I think next time someone asks me why I started doing comedy, I'll just tell them about how for a solid month I had a recurring dream of being chased to a cliff side by feral dogs. Then I'll act surprised if they have follow up questions, and say that I think it's pretty self explanatory.
At least two awesome shows coming up this month. Surely more to follow. Check out the calendar.
Damn near one year ago, I had arrived early at an open mic, because I was in the sort of place then where an open mic was the highlight of my day and it was a better alternative to cutting myself or having nightmares about wild dogs. I was trying to figure out how to phrase this new joke about railroad accidents I had been working on when I overheard something that wasn't any of my goddamned business at all.
Comedians Vernon Payne, Matt Mitchum, and Bill Nettleton were discussing a web series they were planning on shooting. I asked if it was about the struggles of the modern urban leper and they said no, no it wasn't. It was about amateur comedians trying to improve their art and make it in the world. I told them that that seemed like a fine idea so long as there were enough loud banging sounds to keep the viewers' attention, and maybe some throat singing.
Vernon calmly stated that it was meant to be a realistic portrayal of the comic mind as it sallies forth without reward or reinforcement. I told him I was very interested in reading the script, largely because I felt it could be improved by a scene where a man is ritualistically ostracized and then he takes his own life.
They gave me a copy of the script, probably to shut me up, but I took this as an invitation to write myself into it, as I have done with so, so many episodes of Star Trek: Deep Space Nine. The difference being that while my fan-fiction involves Cheif Radical Officer William Fantastic teaching Major Kira and Lieutenant Dax the meaning of love and how it pertains to groping, the script for Open Mic involves things that aren't too awesome to exist. Still pretty good, though.
Enjoy the trailer below. Then come watch the premier at The Lark Tavern on Nov. 16th. Or just wait for us to put the whole thing on-line, if you want to be lazy about it.
Check out the article on Page six and read how I was somehow inspirational and horrifyingly insensitive all in the same set. Props to Serina Stimpson for the quality photos, and of course to Colby Durand for running the open mic.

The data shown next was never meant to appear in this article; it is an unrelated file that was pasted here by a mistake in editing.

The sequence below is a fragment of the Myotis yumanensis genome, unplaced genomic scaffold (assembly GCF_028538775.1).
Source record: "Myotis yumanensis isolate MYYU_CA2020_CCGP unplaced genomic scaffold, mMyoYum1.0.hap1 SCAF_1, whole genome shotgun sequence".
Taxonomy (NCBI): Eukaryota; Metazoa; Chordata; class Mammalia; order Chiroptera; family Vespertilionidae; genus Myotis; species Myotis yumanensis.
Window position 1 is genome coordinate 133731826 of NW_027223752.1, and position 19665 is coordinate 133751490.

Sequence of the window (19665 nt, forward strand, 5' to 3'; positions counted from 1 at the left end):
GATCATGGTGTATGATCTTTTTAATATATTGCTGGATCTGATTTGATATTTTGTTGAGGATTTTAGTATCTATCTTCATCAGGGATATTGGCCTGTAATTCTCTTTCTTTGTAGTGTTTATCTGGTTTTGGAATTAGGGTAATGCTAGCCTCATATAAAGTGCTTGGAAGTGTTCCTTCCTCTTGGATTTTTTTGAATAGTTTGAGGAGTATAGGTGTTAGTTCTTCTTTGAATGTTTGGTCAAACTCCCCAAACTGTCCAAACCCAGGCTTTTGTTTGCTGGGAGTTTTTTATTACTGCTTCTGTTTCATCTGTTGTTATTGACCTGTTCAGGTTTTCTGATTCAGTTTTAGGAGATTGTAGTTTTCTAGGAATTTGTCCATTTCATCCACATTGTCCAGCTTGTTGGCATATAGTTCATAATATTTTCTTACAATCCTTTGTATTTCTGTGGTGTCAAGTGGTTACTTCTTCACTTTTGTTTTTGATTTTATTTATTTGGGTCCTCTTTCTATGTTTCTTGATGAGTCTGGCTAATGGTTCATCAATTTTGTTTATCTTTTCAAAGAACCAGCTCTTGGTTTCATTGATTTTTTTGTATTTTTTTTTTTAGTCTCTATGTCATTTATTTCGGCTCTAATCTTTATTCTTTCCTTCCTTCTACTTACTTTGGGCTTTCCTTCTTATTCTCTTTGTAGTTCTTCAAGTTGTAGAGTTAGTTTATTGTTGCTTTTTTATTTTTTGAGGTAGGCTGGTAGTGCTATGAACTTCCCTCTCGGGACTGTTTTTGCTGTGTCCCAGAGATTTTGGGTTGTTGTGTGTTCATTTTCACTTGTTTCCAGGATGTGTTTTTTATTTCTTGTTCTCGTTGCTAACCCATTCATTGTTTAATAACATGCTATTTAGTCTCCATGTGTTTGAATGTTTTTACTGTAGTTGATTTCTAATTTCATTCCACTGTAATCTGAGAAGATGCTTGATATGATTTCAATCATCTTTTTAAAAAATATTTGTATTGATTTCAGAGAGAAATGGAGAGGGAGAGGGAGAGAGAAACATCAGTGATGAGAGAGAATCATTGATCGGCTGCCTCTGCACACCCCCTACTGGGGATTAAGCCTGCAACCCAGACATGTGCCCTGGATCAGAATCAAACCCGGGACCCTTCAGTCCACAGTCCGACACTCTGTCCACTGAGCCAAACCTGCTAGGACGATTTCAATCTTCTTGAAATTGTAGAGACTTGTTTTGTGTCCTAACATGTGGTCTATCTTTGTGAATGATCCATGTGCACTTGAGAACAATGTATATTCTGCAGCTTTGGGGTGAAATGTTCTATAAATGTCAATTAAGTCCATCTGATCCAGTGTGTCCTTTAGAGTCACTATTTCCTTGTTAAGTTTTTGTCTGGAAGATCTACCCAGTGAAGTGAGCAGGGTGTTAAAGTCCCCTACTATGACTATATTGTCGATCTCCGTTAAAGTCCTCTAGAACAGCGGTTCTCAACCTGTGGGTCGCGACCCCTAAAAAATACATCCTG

I have been added to the set list of Food Fight Comedy Night at Everdays Tropical Cantina (2012 Central Ave, Albany).
What's that, you ask? Oh, just a comedy show where the audience is allowed, nay, ENCOURAGED, to throw food at the comics.
Don't even try to pretend you aren't interested.
Tickets $5 in advance or $10 day of the show (Feb. 3 at 8 PM).
Call 518-708-1259 for tickets or info.
I will be preforming at The Comic Syndrome Comedy Club at Savannah's of Albany (1 South Pearl St. Albany, NY 12207) on Jan. 28. with Sharon Dyer and headliner Jon Mulrooney. Tickets are $25 and include dinner. Show starts at 7PM.
I had spot on The World And Why pod cast with Bradley Sturdevant of Pig Food Records. Check it out.
Also, I have a damn show! I'll be at the Comedy Lounge at Waterworks Pub this Friday December 2nd at 8:30, 76 Central Avenue, along with the very funny Brendan Joseph, Luke Donovan, and Jennifer McMullen.
Come check it the hell out. This shit is free! You have no reason not to come.
I have a gig this Tuesday at The Backstage Pub with the very funny Bob Reilly plus three other new comedian, including one that looks exactly like Stephen King. To be honest, I'd only be a little surprised to learn he really is Stephen King and he's using a fake name to slum it with the rest of us.
He might just be doing comedy to do research for his new book about haunted comedians. Maybe he'll see you in the audience and he'll spend a paragraph describing your weird face.
Isn't that worth ten dollars?